Bitcoin’s beginnings in 2009 contained bitcoins being used by cryptography enthusiasts only for low or no value, thus, there were no exchanges and no market, either. This continued for about a year until January 2010.
In the next few years, the price of Bitcoin treaded slowly, starting with $1 in the first quarter of 2011. It experienced its first bubble, reaching $31 in July of that year, though a price drop subsequently took place, going down to $2 after a few months.
By April 2013, the value went steady at $266. This was the time that the value was growing up to 5-10% daily, dropping again to over $100 in the following months.
On November 17, 2013, Bitcoin’s value rose to a staggering $1,216.73, though the price subsequently plunged down to the $700 range.
Currently, Bitcoin’s value is at $200 plus, hitting its lowest of over $100 in the beginning of January 2015. With the erratic behavior of prices, Bitcoin’s volatility has gained worries for some; all have the same thing in mind:
“Where is Bitcoin going with the unstable prices? Will this eventually take its toll on all users, traders and investors?” Unfortunately, it’s neither early nor late to tell.
What’s apparent is that the downward trend after exceeding the phenomenal $1,000 mark in late 2013 continues to occur in the present. Though the market is increasing with a more promising merchant adoption on the rise, bitcoins’ unpredictable nature still poses risks.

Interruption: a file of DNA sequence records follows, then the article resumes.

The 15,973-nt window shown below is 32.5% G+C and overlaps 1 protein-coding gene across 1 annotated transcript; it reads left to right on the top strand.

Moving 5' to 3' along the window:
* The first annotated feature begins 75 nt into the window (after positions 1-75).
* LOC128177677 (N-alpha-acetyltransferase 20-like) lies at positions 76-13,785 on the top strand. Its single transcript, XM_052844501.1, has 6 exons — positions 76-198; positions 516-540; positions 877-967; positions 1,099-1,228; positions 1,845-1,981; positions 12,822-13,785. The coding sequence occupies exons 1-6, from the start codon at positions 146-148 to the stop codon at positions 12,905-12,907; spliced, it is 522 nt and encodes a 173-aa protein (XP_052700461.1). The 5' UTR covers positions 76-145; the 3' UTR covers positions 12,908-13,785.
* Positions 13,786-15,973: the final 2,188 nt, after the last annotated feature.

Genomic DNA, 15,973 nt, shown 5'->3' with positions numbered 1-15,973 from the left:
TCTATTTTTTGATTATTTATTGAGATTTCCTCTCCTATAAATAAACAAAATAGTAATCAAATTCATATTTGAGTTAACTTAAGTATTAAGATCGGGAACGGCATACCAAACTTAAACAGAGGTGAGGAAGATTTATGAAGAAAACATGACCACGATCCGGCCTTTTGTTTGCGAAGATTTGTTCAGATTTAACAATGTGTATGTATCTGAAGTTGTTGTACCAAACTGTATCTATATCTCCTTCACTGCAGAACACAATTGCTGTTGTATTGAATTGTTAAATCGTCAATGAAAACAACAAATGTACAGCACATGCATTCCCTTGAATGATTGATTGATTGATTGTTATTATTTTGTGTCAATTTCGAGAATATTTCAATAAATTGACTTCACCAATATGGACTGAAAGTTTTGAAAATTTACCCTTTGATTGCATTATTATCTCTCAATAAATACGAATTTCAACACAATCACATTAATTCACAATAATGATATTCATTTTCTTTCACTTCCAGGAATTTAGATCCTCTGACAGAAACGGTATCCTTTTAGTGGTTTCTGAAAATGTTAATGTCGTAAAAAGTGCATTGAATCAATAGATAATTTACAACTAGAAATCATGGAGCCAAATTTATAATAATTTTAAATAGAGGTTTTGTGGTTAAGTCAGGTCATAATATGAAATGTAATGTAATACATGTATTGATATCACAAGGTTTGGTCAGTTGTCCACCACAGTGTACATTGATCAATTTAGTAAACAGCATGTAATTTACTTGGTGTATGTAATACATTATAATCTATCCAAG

For some, these risks are havens of opportunities while the skeptics adamantly believe that bitcoins were already trouble since the beginning. Other observers, on the other hand, see Bitcoin as a “bubble”.
Generally, there’s no way of knowing what the fair price for Bitcoin really is. Theoretically, there’s a finite supply while there may be an infinite demand. Thus, there’s no theoretical reason why Bitcoin’s value cannot increase again.
The catch is, because Bitcoin has no inherent value, the prices could also crash permanently at any time. Until it does, speculators are likely to continue playing the game. In addition, because of its finite supply, the growing market will entail an increasing demand, which should set the price of bitcoins higher.